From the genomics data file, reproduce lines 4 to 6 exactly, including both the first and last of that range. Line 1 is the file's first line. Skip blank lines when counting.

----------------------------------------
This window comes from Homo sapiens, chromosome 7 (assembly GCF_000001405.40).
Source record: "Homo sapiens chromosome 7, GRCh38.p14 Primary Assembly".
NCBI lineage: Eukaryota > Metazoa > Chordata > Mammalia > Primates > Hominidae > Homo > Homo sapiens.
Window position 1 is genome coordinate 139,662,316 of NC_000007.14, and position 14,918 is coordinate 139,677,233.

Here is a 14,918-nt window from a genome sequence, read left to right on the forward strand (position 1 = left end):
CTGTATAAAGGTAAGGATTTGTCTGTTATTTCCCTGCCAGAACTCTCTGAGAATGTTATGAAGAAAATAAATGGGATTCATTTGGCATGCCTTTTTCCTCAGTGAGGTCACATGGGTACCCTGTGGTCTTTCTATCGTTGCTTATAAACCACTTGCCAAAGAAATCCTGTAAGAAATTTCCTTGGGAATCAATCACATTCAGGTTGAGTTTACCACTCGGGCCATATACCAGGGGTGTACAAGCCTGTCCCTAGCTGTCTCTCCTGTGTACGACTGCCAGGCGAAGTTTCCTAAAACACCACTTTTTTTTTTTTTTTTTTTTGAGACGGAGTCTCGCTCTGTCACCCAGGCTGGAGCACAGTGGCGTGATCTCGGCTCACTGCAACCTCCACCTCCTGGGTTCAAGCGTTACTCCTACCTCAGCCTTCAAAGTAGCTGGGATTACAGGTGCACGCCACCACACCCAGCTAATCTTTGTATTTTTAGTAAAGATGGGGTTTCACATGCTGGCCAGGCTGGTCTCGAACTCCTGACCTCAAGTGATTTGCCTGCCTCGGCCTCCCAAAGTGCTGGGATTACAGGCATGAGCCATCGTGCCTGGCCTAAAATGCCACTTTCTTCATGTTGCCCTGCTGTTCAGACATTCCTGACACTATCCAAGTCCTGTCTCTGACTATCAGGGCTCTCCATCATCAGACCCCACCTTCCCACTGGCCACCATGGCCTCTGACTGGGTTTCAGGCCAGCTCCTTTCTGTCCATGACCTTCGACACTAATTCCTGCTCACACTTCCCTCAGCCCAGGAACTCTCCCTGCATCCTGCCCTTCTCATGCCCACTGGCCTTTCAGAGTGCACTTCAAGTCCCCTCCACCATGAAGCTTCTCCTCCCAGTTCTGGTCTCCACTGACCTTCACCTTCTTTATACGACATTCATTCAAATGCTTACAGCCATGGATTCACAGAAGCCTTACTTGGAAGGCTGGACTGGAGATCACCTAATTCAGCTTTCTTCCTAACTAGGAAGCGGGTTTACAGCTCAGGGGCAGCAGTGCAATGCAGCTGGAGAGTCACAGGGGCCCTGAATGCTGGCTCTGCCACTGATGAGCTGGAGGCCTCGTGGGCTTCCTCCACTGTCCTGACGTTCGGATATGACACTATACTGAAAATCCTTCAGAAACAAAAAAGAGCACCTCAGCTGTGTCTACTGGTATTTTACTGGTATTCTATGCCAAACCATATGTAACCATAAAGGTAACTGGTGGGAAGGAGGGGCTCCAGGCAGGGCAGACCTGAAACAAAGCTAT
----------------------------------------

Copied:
Window position 1 is genome coordinate 139,662,316 of NC_000007.14, and position 14,918 is coordinate 139,677,233.

Here is a 14,918-nt window from a genome sequence, read left to right on the forward strand (position 1 = left end):
CTGTATAAAGGTAAGGATTTGTCTGTTATTTCCCTGCCAGAACTCTCTGAGAATGTTATGAAGAAAATAAATGGGATTCATTTGGCATGCCTTTTTCCTCAGTGAGGTCACATGGGTACCCTGTGGTCTTTCTATCGTTGCTTATAAACCACTTGCCAAAGAAATCCTGTAAGAAATTTCCTTGGGAATCAATCACATTCAGGTTGAGTTTACCACTCGGGCCATATACCAGGGGTGTACAAGCCTGTCCCTAGCTGTCTCTCCTGTGTACGACTGCCAGGCGAAGTTTCCTAAAACACCACTTTTTTTTTTTTTTTTTTTTGAGACGGAGTCTCGCTCTGTCACCCAGGCTGGAGCACAGTGGCGTGATCTCGGCTCACTGCAACCTCCACCTCCTGGGTTCAAGCGTTACTCCTACCTCAGCCTTCAAAGTAGCTGGGATTACAGGTGCACGCCACCACACCCAGCTAATCTTTGTATTTTTAGTAAAGATGGGGTTTCACATGCTGGCCAGGCTGGTCTCGAACTCCTGACCTCAAGTGATTTGCCTGCCTCGGCCTCCCAAAGTGCTGGGATTACAGGCATGAGCCATCGTGCCTGGCCTAAAATGCCACTTTCTTCATGTTGCCCTGCTGTTCAGACATTCCTGACACTATCCAAGTCCTGTCTCTGACTATCAGGGCTCTCCATCATCAGACCCCACCTTCCCACTGGCCACCATGGCCTCTGACTGGGTTTCAGGCCAGCTCCTTTCTGTCCATGACCTTCGACACTAATTCCTGCTCACACTTCCCTCAGCCCAGGAACTCTCCCTGCATCCTGCCCTTCTCATGCCCACTGGCCTTTCAGAGTGCACTTCAAGTCCCCTCCACCATGAAGCTTCTCCTCCCAGTTCTGGTCTCCACTGACCTTCACCTTCTTTATACGACATTCATTCAAATGCTTACAGCCATGGATTCACAGAAGCCTTACTTGGAAGGCTGGACTGGAGATCACCTAATTCAGCTTTCTTCCTAACTAGGAAGCGGGTTTACAGCTCAGGGGCAGCAGTGCAATGCAGCTGGAGAGTCACAGGGGCCCTGAATGCTGGCTCTGCCACTGATGAGCTGGAGGCCTCGTGGGCTTCCTCCACTGTCCTGACGTTCGGATATGACACTATACTGAAAATCCTTCAGAAACAAAAAAGAGCACCTCAGCTGTGTCTACTGGTATTTTACTGGTATTCTATGCCAAACCATATGTAACCATAAAGGTAACTGGTGGGAAGGAGGGGCTCCAGGCAGGGCAGACCTGAAACAAAGCTAT